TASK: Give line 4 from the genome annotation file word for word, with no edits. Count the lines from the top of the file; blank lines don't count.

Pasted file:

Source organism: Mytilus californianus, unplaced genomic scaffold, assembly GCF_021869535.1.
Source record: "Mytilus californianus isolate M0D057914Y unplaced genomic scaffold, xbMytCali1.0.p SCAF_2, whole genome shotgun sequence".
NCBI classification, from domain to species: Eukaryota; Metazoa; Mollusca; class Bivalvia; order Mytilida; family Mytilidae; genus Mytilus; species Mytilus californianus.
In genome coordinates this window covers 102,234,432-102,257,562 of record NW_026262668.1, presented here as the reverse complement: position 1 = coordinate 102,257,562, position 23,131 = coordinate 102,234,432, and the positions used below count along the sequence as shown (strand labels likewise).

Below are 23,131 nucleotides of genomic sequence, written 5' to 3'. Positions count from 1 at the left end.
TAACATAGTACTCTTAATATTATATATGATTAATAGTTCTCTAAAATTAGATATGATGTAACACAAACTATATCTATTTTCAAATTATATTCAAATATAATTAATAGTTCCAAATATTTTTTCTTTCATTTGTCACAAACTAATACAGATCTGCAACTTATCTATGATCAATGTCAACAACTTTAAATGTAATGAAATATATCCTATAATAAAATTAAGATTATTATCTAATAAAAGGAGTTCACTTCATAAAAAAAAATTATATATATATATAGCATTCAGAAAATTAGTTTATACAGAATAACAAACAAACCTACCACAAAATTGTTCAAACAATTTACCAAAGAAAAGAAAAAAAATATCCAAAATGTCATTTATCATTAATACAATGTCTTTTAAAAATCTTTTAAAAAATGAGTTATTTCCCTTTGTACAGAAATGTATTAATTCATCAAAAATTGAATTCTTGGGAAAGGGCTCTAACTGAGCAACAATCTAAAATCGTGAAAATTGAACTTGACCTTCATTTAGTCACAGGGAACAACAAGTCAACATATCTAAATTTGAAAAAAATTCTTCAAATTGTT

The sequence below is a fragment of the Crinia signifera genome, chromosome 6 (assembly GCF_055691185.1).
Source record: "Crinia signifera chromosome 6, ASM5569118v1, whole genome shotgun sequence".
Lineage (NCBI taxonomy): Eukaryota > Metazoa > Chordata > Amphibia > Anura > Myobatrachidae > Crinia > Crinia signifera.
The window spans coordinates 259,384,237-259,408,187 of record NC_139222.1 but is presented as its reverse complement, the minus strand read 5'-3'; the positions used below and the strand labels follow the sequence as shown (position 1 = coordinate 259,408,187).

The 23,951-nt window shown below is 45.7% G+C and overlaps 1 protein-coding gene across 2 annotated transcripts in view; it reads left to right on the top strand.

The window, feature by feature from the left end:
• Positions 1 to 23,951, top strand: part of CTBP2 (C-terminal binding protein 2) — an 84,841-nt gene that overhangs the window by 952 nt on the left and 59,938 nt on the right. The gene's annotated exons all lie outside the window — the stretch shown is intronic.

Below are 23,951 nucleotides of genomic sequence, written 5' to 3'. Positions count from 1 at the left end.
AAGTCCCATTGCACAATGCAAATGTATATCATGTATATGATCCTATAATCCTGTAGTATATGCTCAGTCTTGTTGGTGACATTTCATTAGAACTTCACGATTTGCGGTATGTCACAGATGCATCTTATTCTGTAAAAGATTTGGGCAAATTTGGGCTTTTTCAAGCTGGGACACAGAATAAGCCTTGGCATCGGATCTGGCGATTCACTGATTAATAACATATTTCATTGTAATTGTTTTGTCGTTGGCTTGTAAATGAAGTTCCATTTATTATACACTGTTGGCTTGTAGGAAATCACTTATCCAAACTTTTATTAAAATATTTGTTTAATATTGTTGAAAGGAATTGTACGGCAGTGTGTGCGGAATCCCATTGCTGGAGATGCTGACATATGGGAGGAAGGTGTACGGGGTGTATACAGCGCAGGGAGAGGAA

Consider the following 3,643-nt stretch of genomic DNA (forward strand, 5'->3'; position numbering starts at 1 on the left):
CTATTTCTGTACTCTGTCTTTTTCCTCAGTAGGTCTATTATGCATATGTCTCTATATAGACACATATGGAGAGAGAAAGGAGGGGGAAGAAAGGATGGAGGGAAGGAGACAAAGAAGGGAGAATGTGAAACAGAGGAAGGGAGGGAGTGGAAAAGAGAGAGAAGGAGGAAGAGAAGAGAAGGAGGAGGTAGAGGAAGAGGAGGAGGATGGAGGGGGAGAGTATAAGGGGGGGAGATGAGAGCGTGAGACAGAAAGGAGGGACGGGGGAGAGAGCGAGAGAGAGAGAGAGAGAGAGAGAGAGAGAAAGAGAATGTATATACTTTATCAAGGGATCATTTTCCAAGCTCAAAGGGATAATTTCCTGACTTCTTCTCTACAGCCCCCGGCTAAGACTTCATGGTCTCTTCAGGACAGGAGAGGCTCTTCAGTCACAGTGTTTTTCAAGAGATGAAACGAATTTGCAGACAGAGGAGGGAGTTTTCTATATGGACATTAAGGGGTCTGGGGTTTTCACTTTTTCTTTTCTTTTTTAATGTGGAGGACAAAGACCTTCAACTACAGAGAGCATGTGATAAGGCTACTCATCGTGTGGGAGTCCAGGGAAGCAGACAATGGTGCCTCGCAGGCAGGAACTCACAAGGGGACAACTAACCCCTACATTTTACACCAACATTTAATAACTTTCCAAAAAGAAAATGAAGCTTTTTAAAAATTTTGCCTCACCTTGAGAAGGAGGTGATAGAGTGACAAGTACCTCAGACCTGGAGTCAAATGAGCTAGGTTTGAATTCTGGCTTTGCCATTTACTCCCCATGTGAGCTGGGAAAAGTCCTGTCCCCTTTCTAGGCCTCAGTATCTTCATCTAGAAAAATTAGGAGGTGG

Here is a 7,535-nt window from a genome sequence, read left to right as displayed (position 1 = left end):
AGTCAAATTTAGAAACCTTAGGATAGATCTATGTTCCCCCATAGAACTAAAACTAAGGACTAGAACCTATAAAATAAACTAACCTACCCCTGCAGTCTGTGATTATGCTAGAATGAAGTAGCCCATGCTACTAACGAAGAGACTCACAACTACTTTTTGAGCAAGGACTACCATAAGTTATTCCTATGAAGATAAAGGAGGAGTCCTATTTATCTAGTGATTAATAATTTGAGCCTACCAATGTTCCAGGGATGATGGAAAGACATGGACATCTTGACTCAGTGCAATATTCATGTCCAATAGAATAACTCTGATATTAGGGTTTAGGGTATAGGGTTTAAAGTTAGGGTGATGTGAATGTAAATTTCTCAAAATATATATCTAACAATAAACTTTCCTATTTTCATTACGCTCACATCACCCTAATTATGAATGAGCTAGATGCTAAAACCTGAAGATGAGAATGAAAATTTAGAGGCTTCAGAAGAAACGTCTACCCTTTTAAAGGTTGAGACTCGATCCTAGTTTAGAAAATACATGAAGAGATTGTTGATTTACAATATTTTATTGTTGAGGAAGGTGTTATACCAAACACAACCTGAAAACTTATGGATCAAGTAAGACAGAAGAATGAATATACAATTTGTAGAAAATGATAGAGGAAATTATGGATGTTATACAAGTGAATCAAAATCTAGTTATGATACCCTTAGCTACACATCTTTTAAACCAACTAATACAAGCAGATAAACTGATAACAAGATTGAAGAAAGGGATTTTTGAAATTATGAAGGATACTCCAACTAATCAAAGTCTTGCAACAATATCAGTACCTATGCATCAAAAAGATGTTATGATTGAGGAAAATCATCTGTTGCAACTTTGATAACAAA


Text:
In genome coordinates this window covers 102,234,432-102,257,562 of record NW_026262668.1, presented here as the reverse complement: position 1 = coordinate 102,257,562, position 23,131 = coordinate 102,234,432, and the positions used below count along the sequence as shown (strand labels likewise).